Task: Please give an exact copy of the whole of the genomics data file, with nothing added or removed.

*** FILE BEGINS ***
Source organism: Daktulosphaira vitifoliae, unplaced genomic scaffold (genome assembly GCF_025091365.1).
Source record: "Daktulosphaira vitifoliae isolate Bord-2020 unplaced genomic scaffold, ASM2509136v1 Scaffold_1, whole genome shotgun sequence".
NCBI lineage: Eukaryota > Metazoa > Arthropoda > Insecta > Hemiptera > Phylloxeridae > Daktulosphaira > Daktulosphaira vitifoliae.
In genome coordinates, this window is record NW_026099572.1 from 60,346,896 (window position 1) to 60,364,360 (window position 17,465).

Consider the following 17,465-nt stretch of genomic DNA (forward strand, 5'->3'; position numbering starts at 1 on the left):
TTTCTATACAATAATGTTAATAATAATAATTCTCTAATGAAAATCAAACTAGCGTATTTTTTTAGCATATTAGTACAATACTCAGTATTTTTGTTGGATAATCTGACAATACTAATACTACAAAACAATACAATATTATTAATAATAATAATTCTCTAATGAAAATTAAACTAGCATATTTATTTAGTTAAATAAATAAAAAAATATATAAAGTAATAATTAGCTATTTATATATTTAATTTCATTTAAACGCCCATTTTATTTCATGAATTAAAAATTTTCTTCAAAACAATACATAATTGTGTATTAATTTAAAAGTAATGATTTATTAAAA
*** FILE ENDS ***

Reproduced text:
Source organism: Daktulosphaira vitifoliae, unplaced genomic scaffold (genome assembly GCF_025091365.1).
Source record: "Daktulosphaira vitifoliae isolate Bord-2020 unplaced genomic scaffold, ASM2509136v1 Scaffold_1, whole genome shotgun sequence".
NCBI lineage: Eukaryota > Metazoa > Arthropoda > Insecta > Hemiptera > Phylloxeridae > Daktulosphaira > Daktulosphaira vitifoliae.
In genome coordinates, this window is record NW_026099572.1 from 60,346,896 (window position 1) to 60,364,360 (window position 17,465).

Consider the following 17,465-nt stretch of genomic DNA (forward strand, 5'->3'; position numbering starts at 1 on the left):
TTTCTATACAATAATGTTAATAATAATAATTCTCTAATGAAAATCAAACTAGCGTATTTTTTTAGCATATTAGTACAATACTCAGTATTTTTGTTGGATAATCTGACAATACTAATACTACAAAACAATACAATATTATTAATAATAATAATTCTCTAATGAAAATTAAACTAGCATATTTATTTAGTTAAATAAATAAAAAAATATATAAAGTAATAATTAGCTATTTATATATTTAATTTCATTTAAACGCCCATTTTATTTCATGAATTAAAAATTTTCTTCAAAACAATACATAATTGTGTATTAATTTAAAAGTAATGATTTATTAAAA